Tips for …….. How Behavior Modification Works

Many dogs acquire behavior patterns along the way that do not harmoniously fit in with our human routines.  These are not bad dogs, only those who have yet to learn the skills needed to grow into successful pets.  Unskilled dogs are simply behaving like dogs, left to their devices, without information and direction from us.  Teaching our dogs to respond to foundation cues is essential.   Learning how to apply those cues where needed transforms unwanted behaviors into desirable ones.  Here are considerations for and components of a behavior modification program:

  • Dog behavior does not change unless/until the human’s responses change
  • Understand the cause of the undesirable behavior (fear, over arousal, resource guarding, for example)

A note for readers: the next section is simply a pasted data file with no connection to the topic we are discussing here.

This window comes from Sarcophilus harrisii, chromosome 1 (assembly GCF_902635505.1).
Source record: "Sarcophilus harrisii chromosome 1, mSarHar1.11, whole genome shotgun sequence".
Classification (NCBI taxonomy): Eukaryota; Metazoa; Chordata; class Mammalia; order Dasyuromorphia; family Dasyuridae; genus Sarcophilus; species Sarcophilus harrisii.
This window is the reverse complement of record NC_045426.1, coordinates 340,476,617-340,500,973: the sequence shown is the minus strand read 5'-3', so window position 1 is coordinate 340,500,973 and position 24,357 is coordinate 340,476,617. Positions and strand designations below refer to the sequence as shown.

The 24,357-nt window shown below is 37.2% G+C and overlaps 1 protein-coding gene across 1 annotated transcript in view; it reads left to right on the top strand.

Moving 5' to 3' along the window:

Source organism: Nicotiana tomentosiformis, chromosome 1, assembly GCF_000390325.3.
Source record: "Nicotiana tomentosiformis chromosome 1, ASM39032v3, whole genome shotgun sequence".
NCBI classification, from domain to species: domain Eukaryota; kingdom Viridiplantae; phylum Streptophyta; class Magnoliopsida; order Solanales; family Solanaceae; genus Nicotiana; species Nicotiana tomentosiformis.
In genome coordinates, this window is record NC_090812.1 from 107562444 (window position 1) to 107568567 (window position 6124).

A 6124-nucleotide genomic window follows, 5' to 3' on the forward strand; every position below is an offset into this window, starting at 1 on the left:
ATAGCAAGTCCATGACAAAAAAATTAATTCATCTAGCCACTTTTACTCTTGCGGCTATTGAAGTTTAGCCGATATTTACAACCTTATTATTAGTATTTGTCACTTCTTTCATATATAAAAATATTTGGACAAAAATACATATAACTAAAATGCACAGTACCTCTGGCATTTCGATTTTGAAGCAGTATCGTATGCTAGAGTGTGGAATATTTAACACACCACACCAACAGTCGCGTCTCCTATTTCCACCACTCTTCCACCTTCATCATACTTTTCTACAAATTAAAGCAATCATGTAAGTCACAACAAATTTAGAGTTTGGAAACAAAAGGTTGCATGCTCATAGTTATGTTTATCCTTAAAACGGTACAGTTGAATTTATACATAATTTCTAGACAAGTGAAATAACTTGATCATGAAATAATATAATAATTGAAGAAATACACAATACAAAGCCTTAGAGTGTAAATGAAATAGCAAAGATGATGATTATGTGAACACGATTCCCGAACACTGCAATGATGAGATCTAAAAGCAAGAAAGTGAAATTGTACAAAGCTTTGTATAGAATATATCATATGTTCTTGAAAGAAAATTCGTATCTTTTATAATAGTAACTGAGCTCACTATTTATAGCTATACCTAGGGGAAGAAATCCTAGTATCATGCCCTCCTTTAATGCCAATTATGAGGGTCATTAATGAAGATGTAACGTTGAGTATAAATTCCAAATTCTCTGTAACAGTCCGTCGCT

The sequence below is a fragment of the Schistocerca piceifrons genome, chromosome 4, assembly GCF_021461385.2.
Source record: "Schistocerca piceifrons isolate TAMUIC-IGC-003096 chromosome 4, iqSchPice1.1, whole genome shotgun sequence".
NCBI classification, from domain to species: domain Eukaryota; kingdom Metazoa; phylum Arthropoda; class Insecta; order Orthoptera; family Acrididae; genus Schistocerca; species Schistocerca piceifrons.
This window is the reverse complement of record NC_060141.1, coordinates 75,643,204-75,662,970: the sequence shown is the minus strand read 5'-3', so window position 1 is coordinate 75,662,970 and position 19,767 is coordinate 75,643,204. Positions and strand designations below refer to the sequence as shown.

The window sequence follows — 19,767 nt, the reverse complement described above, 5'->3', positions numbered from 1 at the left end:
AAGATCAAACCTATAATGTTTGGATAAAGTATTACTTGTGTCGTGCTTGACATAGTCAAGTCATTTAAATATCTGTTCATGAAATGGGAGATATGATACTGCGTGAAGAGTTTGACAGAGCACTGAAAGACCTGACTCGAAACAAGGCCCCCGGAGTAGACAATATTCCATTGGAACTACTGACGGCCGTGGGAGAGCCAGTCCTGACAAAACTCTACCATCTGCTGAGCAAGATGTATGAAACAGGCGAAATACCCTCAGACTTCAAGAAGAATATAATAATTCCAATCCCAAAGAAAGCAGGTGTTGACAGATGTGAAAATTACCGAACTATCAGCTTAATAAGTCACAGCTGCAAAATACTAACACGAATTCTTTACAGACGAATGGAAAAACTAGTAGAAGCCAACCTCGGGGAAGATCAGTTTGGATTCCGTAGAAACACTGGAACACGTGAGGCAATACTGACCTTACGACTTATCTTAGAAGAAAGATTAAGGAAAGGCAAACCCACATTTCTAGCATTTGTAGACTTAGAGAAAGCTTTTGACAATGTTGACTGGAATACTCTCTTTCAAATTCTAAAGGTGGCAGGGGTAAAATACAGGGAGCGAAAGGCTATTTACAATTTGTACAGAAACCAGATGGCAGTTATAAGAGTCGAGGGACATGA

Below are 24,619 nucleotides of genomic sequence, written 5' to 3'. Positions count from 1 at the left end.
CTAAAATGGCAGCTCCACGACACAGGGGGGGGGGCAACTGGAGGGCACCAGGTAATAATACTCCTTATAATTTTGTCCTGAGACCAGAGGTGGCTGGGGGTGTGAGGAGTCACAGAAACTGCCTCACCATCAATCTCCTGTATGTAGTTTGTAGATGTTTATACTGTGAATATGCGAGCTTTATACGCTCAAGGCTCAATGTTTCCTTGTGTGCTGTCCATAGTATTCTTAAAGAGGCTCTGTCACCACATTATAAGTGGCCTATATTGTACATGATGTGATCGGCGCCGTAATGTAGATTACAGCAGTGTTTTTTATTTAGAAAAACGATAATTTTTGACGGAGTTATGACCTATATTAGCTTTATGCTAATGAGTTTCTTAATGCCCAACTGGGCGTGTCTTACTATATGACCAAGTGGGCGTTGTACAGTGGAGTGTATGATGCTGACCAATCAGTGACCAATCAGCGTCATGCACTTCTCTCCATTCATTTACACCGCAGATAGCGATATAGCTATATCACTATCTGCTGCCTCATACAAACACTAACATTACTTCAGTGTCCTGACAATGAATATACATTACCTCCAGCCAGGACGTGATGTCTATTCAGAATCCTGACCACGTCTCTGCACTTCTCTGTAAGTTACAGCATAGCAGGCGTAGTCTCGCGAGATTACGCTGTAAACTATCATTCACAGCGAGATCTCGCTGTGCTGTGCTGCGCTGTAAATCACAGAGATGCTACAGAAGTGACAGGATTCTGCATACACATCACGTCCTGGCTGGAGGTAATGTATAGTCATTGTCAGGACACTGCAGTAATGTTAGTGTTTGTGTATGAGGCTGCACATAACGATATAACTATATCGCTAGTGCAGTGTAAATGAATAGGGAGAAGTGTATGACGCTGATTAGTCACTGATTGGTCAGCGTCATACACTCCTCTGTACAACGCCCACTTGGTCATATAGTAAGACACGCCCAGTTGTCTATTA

• Halt the reinforcement schedule for the undesirable behavior
  • Identify contexts where the behavior to change happens and set goals for what the dog could do instead
  • Positive reinforcement works to replace (rather than repress) unwanted behaviors with desirable alternatives
  • Tools and techniques learned in a behavior modification program should be applied for several months for new behaviors to “stick”
  • Management is important to prevent continued rehearsal of undesirable behaviors
  • Behavior modification programs work best when we work at the dog’s level, adjusting to set up for success (yes, she earns the cookie every time!)

Dogs are capable of learning and change throughout life.   Certainly, long-established behavior patterns take longer to replace.  Dogs, unfortunately, do not outgrow behaviors like human children.  Because dogs continue to practice the behaviors that “work” for them, they grow into those behaviors.   Thankfully, when set up correctly, dogs are happy to learn new behaviors more in line with our notions of harmonious companionship.